Transcendentalism: Zach Churchill’s Lifelong Sojourn into Music
“The vulgar is always taken by appearances, and the issue of the event”, Niccolo Machiavelli, The Prince, 1532
The photograph adorning the cover for the forthcoming album from Zach Churchill is evocative, appropriate, and, quite perhaps, singular. The makings of the world outside the scope of mankind, as the former actually exists—misty, silent, alive, encompassing—are rendered in all their primal glory. Moreover, they’re contemplated through the eyes of the individual, a child, seemingly imbibing them as a way to perhaps get past himself to that which is, as the artist termed it on the LP, Greater Than.
It would be easy to conceive of such a project, or even the artist baring it and himself to the world at large on October 28th, as introspective. Easier still, would it be to focus on the events of his life as a moving, breathing reality show or ongoing social media campaign, some sort of trite marketing ploy to attract the notice of a generation with an ever-shrinking attention span.
But that would be a patented disservice to this sensitive musician who’s latest offering, “Reach You”, dropped today. His voice, what he proffers to that wide world depicted on Greater’s artwork, is much more meaningful and, for those that know, akin to Thoreau’s treatise Walden.
“I realized my best thinking got me into a lot of troubles,” Churchill admitted. “I had to finally say: alright, there’s got to be something, a power, that’s greater than that, that I can tap into for direction, and growth, and inspiration. I call it by many names. It could be the ocean. It could be nature. It could be God. It could be whatever you want to call it.”
The realization Churchill referenced is perhaps one of the fundamental aspects of his songwriting. Before any such effluence can occur, one must understand, contextualize, deconstruct, and construe meaning (a sort of visceral semantics) from life itself to present anything of substance to the world. That’s exactly what engendered “Reach You”, a tale of two star-crossed lovers distanced by miles, continents, and oceans—and one still ongoing public health crisis.
It’s the third and final single Churchill is dropping before Greater Than’s release. The other two included “Hover” and “Surrender”. “Reach” may be considered a cautionary tale of prioritizing the chimerical over reality, or idealism over pragmatism. A bouncy ballad imbued with his poignant tenor, it chronicles a relationship the musician describes as a “fantasy” when people meet under circumstances that they ultimately can’t live up to. “Reach You”, then, is about acknowledging the difference between illusion and fantasy before progressing to a perhaps healthier space in which there’s “real intimacy,” Churchill mused. “That’s what we really want at the end of the day. Even if we go about it in crazy means, we all just want to have connection and to be loved.”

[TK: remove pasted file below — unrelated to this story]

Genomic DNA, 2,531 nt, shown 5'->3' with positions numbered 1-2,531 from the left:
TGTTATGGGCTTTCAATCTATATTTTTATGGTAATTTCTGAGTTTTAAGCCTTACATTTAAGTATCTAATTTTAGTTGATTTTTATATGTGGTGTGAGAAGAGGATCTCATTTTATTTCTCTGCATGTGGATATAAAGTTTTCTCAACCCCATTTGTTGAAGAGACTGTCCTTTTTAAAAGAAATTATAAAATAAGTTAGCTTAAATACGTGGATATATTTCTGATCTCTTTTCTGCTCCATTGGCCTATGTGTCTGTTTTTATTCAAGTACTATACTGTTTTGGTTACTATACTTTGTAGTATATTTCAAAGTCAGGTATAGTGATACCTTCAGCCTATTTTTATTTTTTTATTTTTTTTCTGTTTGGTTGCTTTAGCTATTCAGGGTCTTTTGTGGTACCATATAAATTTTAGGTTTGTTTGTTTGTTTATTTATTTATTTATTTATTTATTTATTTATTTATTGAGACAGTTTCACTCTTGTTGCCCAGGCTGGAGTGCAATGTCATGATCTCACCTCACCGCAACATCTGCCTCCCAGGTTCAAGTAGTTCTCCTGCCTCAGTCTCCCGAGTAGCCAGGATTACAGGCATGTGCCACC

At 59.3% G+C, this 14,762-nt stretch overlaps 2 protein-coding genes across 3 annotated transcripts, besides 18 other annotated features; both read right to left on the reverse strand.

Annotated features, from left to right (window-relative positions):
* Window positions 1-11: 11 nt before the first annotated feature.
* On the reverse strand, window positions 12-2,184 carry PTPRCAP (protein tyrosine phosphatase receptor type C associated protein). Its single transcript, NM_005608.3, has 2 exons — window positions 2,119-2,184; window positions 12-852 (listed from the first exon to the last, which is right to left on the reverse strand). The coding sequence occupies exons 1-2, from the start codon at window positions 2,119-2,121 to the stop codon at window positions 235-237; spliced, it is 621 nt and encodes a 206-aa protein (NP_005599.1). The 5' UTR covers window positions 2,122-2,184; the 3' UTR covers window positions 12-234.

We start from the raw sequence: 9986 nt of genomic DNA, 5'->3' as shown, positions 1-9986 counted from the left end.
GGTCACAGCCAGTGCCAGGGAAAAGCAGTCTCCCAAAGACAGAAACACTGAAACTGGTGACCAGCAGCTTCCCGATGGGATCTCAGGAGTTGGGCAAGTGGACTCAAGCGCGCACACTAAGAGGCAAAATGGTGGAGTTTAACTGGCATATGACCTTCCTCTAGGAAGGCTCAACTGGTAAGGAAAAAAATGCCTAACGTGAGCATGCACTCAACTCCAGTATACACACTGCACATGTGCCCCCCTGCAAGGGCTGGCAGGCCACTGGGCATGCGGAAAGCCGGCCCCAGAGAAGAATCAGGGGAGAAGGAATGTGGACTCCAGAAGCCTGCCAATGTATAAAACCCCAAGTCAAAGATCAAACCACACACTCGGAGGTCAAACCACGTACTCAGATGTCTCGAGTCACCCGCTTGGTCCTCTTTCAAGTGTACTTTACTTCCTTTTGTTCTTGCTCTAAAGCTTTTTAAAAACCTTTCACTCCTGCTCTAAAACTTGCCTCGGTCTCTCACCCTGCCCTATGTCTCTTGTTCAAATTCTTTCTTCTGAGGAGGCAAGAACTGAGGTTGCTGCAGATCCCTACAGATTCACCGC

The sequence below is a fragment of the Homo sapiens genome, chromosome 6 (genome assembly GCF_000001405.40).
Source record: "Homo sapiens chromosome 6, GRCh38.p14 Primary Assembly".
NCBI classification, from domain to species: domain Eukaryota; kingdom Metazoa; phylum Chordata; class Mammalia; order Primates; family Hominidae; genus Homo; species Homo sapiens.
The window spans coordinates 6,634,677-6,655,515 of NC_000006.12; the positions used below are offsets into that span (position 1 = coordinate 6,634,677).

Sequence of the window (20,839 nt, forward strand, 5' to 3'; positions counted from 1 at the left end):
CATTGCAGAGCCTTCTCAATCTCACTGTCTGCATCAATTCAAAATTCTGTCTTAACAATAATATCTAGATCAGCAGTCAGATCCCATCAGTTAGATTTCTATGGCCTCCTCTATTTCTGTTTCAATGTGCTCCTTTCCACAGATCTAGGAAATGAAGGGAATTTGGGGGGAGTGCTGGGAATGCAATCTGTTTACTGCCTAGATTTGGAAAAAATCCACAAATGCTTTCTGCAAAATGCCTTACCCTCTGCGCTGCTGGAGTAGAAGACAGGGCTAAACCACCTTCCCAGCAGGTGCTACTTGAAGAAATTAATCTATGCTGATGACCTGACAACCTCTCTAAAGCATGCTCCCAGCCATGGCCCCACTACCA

“Love, love, love, stop making a fool out of me,” Martha & The Vandellas, “Love (Makes Me Do Foolish Things)” , 1965
Churchill’s gift to sing began, disputatiously enough, when his grandparents used to sing duets to him as a baby. He eventually began writing and performing music as an adolescent during junior high, and reached an epiphany of sorts during this epoch. “At some point I picked up a guitar in junior high,” Churchill mentioned. “And once I picked up a guitar, that was just kind of it. I completely devoted myself to it and in high school began songwriting. At that same time, around junior high, I got introduced to like, Led Zeppelin, classic rock, and Bob Dylan, and songwriters. So, high school’s when I started really exploring writing.”
Greater Than will actually be Churchill’s second LP of 2022. His debut was released in January and contained songs that took a long, hard look at his recovery from a heroin addiction that very easily could have been fatal.
Consequently, he has turned to his music as a means of a figurative reawakening for furthering his life beyond the throes of addiction, and one much attuned to those forces that surpass the circumscriptions of man’s five senses.
“The album title Greater Than, for me, really has kind of a couple meanings,” Churchill reflected. “I’m in recovery and they talk about having a power greater than yourself. It’s really reminding me that I have a higher power. It also kind of means to just constantly try to be greater than you were yesterday in growth.”